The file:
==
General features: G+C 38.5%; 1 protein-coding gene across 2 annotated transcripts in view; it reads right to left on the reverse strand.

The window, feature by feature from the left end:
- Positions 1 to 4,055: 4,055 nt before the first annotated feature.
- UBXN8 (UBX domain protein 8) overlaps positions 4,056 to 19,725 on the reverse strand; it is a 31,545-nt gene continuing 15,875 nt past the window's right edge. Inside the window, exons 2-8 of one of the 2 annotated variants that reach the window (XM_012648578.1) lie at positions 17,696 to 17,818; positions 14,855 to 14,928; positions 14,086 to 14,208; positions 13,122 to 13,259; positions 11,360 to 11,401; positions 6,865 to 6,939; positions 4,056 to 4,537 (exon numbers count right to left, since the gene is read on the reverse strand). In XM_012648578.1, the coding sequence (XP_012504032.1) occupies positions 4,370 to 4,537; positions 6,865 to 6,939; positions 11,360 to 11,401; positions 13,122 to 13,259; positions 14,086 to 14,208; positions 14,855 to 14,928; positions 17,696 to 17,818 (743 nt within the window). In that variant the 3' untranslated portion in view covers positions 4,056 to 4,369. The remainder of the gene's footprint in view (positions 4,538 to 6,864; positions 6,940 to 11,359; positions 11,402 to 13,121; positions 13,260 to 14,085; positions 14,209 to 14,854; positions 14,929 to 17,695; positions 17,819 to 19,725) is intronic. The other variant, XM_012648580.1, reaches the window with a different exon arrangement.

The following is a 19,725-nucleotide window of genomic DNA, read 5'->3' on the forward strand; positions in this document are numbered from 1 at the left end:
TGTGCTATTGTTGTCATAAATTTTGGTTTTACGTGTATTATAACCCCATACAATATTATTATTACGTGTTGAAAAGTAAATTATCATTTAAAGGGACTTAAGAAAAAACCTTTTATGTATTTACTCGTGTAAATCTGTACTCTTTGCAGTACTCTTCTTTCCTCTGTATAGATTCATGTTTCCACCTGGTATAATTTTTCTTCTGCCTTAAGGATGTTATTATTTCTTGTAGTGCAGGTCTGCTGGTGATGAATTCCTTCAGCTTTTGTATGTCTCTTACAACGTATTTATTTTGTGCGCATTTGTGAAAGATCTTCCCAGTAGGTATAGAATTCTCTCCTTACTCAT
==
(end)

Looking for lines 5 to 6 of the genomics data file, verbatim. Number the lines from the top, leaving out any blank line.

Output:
The following is a 19,725-nucleotide window of genomic DNA, read 5'->3' on the forward strand; positions in this document are numbered from 1 at the left end:
TGTGCTATTGTTGTCATAAATTTTGGTTTTACGTGTATTATAACCCCATACAATATTATTATTACGTGTTGAAAAGTAAATTATCATTTAAAGGGACTTAAGAAAAAACCTTTTATGTATTTACTCGTGTAAATCTGTACTCTTTGCAGTACTCTTCTTTCCTCTGTATAGATTCATGTTTCCACCTGGTATAATTTTTCTTCTGCCTTAAGGATGTTATTATTTCTTGTAGTGCAGGTCTGCTGGTGATGAATTCCTTCAGCTTTTGTATGTCTCTTACAACGTATTTATTTTGTGCGCATTTGTGAAAGATCTTCCCAGTAGGTATAGAATTCTCTCCTTACTCAT